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More Career Tips for You


Want to Be Taken Seriously at Work? Stop Doing These Things

Career Advice |

Being taken seriously is important for young professionals. Working with colleagues who are older or more experienced means you often have to prove yourself.

Millennials already have a reputation for being immature, lazy and entitled. We have to fight against those stereotypes every day, so certain bad habits are more than just an annoyance; they are holding us all back.

Here’s what you should stop doing if you truly want to be taken seriously at work:

Watch the way you speak

I once overheard a co-worker say, “I have a widdle question.” Now that phrase is the first thing I think of every time I see her. She is a smart woman and a capable worker, but the baby talk is forever branded in my mind. So, unless you actually work with babies, using infantile language will take away all of your authority.

Baby talk isn’t the only language culprit. Pay attention to the way you speak and figure out whether you’re making any verbal faux pas. For example, using the word “like” incessantly can dilute your message and make you seem less intelligent. (Like, this sentence is, like, not as easy to read because, like, I keep stopping the flow of the words by adding words that are not, like, you know, necessary.) Breaking your bad speaking habits will make it much easier to establish yourself as a professional.

Never play dumb

Dumbing yourself down is a terrible move, both professionally and personally. Sometimes we play dumb in an attempt to make those around us feel smarter, but lowering your intelligence is not the way to boost someone’s self-esteem. You are not doing the other person or yourself any favors by pretending you’re less intelligent than you really are.

A former boss once told me that playing dumb is just part of the corporate world. Don’t buy into that. Companies aren’t looking for empty-headed employees. And, if they are, do you really want to work there? You don’t want to be a know-it-all or the person who always gets the last word, but having ideas and opinions is a good thing.

Don’t treat your cubicle like a dorm room

Your professional image is built on many factors, from your work ethic and interpersonal skills to your wardrobe and cubicle walls. Since you will spend so many hours in your workspace, adding personal touches to your cubicle can improve your mood. However, there is a big difference between a few homey touches and making yourself totally at home.

Tasteful photos of your family are appropriate. Pictures of a shirtless Channing Tatum or Kate Upton in a bikini are not.

And décor is not the only factor that can make you look unprofessional. Throwing your belongings all over the place, letting your stuff overtake a co-worker’s desk or leaving dirty dishes out are behaviors that will make your peers lose respect for you. No one wants to have a meeting at a desk covered in Cheetos crumbs.

Stop using text language

Professional correspondence should not read like a text message. Whether you are contacting a coworker or client, you should use proper English. Abbreviations and other slang can make you look silly and alienate readers who are unfamiliar with the phrase. Your work emails represent not only you, but your company, so don’t pepper them with “lol”s or “smh”s. Besides, the reader doesn’t need to know you are laughing or shaking your head. Who cares?

Eliminating slang and text message vernacular extends to conversations and presentations as well. Your proposal is not going to carry the same weight if you start the pitch with, “Aight, peeps, here’s whassup.” Even if you are saying it ironically, you will seem immature. You don’t have to sound pretentious; just be work appropriate.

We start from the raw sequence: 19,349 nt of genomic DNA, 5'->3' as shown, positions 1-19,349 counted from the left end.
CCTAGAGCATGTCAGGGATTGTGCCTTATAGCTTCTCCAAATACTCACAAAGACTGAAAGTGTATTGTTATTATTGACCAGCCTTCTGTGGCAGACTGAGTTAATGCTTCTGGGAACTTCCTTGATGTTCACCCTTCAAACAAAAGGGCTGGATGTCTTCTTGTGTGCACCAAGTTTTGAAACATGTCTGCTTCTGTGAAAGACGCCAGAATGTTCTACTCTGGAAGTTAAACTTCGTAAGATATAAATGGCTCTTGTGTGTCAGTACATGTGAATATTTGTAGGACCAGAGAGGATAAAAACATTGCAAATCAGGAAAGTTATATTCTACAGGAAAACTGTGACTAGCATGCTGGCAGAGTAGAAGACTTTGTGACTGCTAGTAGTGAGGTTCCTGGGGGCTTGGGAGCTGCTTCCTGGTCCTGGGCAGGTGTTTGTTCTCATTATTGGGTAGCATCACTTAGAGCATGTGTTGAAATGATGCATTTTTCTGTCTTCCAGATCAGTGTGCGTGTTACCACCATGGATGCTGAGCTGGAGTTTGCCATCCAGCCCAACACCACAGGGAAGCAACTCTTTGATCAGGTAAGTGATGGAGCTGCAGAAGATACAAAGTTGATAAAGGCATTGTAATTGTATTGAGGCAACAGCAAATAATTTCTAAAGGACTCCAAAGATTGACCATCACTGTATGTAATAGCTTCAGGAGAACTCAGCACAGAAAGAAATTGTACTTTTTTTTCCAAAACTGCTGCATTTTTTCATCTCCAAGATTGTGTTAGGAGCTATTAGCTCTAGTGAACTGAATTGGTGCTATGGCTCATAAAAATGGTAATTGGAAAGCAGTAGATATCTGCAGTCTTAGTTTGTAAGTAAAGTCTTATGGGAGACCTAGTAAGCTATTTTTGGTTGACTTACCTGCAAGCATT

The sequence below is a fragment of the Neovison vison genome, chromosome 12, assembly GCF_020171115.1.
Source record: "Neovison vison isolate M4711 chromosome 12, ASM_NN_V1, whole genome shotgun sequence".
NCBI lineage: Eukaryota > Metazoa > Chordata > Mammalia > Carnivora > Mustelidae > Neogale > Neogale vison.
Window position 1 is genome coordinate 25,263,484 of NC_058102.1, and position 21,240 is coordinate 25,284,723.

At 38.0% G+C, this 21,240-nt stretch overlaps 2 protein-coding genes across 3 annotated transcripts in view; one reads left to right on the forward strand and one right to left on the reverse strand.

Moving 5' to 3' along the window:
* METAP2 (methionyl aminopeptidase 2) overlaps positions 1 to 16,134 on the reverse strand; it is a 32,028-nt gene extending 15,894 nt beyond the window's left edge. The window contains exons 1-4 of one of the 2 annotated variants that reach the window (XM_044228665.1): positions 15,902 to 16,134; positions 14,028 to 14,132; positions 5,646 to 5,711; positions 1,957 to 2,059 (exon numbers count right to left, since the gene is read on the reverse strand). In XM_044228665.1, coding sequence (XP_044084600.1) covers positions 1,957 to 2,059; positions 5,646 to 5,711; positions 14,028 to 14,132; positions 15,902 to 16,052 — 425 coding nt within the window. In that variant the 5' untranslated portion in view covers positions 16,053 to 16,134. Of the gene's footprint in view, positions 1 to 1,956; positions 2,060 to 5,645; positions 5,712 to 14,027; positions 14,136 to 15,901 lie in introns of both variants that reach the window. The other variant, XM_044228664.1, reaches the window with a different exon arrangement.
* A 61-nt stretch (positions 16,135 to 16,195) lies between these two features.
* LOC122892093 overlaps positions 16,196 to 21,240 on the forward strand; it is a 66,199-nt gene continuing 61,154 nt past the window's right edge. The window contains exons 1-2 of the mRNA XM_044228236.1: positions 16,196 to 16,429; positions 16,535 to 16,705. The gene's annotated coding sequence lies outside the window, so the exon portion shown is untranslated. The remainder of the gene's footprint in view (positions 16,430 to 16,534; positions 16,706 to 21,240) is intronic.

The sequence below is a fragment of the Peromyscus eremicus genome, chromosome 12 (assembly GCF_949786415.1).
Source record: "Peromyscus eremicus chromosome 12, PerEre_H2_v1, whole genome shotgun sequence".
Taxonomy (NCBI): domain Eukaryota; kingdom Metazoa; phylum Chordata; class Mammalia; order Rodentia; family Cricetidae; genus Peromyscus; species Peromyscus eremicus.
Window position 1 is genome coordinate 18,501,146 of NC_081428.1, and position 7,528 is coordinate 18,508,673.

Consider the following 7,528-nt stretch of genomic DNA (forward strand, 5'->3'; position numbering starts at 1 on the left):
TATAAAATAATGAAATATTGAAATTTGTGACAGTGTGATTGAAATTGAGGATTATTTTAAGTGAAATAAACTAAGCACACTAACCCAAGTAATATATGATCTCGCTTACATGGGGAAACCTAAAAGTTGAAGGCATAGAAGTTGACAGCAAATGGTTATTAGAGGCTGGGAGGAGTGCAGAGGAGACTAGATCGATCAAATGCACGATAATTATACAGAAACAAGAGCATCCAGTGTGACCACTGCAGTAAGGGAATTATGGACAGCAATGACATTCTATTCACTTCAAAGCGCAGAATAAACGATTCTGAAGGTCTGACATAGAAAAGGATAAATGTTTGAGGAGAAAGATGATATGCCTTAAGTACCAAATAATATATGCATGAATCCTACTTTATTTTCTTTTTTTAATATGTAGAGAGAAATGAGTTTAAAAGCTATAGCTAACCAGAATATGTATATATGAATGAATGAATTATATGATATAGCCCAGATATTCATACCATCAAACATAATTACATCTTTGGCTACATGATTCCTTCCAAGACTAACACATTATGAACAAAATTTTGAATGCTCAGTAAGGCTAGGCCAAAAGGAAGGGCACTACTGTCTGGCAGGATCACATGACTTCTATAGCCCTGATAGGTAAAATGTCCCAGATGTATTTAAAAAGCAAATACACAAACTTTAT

Credibility is so important when it comes to moving up the ladder. Don’t let thoughtless habits hold you back. Remember, your workplace shenanigans can give all young professionals a bad reputation. Let’s break the negative stereotypes. Be yourself, but be professional.

Erin Palmer works as a writer and editor with New England College Online Business Administration Degree Programs. She writes about career and education tips for the emerging business professionals of the Millennial generation. Erin can be reached on Twitter @Erin_E_Palmer.

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35 Comments

Keeping my desk clean is why I prefer not to eat at it expects for small snacks. I never understood why people do not take advantage of break room if it is avaiable.

2y

I'd like to add that taking initiative and demonstrating you're capable of being a problem-solver, not a problem-creator, is hugely important! I often struggle with conveying this properly to interns, but it's vital to being taken seriously as a professional. If you're having trouble with something, at least try to figure it out yourself. Even if you can't, or if you think you might have but you're still in doubt, it's much better to come to your supervisor with a question that begins with the words "I've tried X, Y, and Z, but I'm still having trouble with this task...", as opposed to asking to have your hand held through everything. Supervisors, in turn, should help their staff become part of the solution, not part of the problem, and should convey this politely but firmly, because it's really a two-way street.

3y
Jina G

Yes.

3y
Jina G

Yes.

3y

Wow! I just saw that my Brazen post was featured here and I am so pleased to see all of the amazing comments and interaction. There are SO many additional points in this comment thread. Whitley's point about not ending a presentation with "Does this make sense?" is one that I have been guilty of in the past. I have been working to eliminate the word "like" as a crutch too. Thanks to you all for reading and contributing so many smart ideas.